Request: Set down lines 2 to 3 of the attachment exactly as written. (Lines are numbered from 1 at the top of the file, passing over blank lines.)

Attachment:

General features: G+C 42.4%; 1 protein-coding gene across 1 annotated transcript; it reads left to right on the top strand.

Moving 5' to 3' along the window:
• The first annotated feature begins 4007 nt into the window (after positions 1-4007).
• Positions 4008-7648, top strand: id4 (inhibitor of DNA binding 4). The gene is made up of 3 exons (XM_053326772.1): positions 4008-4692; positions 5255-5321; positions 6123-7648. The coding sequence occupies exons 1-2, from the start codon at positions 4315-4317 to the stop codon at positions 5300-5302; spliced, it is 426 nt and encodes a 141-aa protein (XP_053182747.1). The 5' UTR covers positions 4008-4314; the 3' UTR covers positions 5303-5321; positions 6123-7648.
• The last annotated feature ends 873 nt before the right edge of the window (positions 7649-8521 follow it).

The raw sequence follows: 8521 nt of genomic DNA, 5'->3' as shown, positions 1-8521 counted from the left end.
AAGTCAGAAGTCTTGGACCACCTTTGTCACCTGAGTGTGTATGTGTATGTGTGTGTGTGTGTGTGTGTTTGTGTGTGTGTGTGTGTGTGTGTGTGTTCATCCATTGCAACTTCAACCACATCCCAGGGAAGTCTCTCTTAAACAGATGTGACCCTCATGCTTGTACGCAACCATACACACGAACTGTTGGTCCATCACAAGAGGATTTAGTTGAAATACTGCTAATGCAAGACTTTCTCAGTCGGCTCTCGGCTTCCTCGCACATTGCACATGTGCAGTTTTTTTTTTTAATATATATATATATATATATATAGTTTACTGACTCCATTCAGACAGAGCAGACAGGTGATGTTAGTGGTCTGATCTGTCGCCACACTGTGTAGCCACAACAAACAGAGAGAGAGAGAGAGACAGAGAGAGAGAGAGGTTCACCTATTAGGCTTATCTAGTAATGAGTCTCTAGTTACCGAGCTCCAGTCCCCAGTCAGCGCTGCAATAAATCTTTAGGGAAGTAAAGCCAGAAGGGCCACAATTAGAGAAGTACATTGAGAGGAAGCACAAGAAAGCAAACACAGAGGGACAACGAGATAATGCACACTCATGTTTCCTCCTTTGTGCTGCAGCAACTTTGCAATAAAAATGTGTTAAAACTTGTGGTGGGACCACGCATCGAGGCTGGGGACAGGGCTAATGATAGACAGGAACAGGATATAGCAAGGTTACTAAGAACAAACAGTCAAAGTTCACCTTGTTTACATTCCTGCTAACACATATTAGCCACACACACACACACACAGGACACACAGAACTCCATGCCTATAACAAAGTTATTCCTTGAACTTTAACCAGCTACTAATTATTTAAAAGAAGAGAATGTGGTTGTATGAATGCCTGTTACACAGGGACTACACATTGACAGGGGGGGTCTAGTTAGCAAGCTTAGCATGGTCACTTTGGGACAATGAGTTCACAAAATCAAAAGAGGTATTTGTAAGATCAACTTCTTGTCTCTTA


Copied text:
Moving 5' to 3' along the window:
• The first annotated feature begins 4007 nt into the window (after positions 1-4007).